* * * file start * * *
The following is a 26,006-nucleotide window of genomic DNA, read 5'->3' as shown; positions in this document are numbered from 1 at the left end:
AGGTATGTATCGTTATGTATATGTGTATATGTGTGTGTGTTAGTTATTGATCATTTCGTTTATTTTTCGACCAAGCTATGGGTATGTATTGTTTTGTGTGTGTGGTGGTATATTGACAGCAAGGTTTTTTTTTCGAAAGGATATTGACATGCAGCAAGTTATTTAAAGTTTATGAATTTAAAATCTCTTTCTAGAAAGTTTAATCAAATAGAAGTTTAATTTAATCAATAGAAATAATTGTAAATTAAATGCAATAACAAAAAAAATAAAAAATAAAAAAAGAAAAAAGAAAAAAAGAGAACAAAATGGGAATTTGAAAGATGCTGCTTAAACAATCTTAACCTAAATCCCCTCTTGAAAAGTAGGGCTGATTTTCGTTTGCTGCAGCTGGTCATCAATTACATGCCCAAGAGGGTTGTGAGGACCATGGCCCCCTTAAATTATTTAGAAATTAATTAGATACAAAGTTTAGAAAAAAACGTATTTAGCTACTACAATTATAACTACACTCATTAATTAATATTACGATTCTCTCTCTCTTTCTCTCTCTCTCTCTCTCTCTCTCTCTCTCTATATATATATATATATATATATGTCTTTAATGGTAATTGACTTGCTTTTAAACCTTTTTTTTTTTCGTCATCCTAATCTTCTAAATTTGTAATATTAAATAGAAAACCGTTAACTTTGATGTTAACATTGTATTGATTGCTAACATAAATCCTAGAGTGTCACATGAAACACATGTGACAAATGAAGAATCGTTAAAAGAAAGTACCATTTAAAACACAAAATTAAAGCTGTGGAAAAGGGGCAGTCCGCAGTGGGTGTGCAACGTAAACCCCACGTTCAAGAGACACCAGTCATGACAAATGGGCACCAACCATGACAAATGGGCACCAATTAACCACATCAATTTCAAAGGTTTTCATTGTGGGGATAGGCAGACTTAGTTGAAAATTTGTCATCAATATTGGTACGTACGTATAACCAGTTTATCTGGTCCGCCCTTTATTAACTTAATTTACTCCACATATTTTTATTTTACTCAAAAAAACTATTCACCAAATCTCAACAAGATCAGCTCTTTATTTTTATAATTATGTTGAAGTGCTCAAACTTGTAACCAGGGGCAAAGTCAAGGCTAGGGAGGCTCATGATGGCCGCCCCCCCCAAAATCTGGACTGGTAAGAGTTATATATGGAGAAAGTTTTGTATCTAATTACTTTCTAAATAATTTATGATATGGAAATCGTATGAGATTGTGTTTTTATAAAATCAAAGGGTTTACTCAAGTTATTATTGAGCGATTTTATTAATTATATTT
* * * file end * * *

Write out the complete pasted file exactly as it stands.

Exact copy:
The following is a 26,006-nucleotide window of genomic DNA, read 5'->3' as shown; positions in this document are numbered from 1 at the left end:
AGGTATGTATCGTTATGTATATGTGTATATGTGTGTGTGTTAGTTATTGATCATTTCGTTTATTTTTCGACCAAGCTATGGGTATGTATTGTTTTGTGTGTGTGGTGGTATATTGACAGCAAGGTTTTTTTTTCGAAAGGATATTGACATGCAGCAAGTTATTTAAAGTTTATGAATTTAAAATCTCTTTCTAGAAAGTTTAATCAAATAGAAGTTTAATTTAATCAATAGAAATAATTGTAAATTAAATGCAATAACAAAAAAAATAAAAAATAAAAAAAGAAAAAAGAAAAAAAGAGAACAAAATGGGAATTTGAAAGATGCTGCTTAAACAATCTTAACCTAAATCCCCTCTTGAAAAGTAGGGCTGATTTTCGTTTGCTGCAGCTGGTCATCAATTACATGCCCAAGAGGGTTGTGAGGACCATGGCCCCCTTAAATTATTTAGAAATTAATTAGATACAAAGTTTAGAAAAAAACGTATTTAGCTACTACAATTATAACTACACTCATTAATTAATATTACGATTCTCTCTCTCTTTCTCTCTCTCTCTCTCTCTCTCTCTCTCTCTATATATATATATATATATATATGTCTTTAATGGTAATTGACTTGCTTTTAAACCTTTTTTTTTTTCGTCATCCTAATCTTCTAAATTTGTAATATTAAATAGAAAACCGTTAACTTTGATGTTAACATTGTATTGATTGCTAACATAAATCCTAGAGTGTCACATGAAACACATGTGACAAATGAAGAATCGTTAAAAGAAAGTACCATTTAAAACACAAAATTAAAGCTGTGGAAAAGGGGCAGTCCGCAGTGGGTGTGCAACGTAAACCCCACGTTCAAGAGACACCAGTCATGACAAATGGGCACCAACCATGACAAATGGGCACCAATTAACCACATCAATTTCAAAGGTTTTCATTGTGGGGATAGGCAGACTTAGTTGAAAATTTGTCATCAATATTGGTACGTACGTATAACCAGTTTATCTGGTCCGCCCTTTATTAACTTAATTTACTCCACATATTTTTATTTTACTCAAAAAAACTATTCACCAAATCTCAACAAGATCAGCTCTTTATTTTTATAATTATGTTGAAGTGCTCAAACTTGTAACCAGGGGCAAAGTCAAGGCTAGGGAGGCTCATGATGGCCGCCCCCCCCAAAATCTGGACTGGTAAGAGTTATATATGGAGAAAGTTTTGTATCTAATTACTTTCTAAATAATTTATGATATGGAAATCGTATGAGATTGTGTTTTTATAAAATCAAAGGGTTTACTCAAGTTATTATTGAGCGATTTTATTAATTATATTT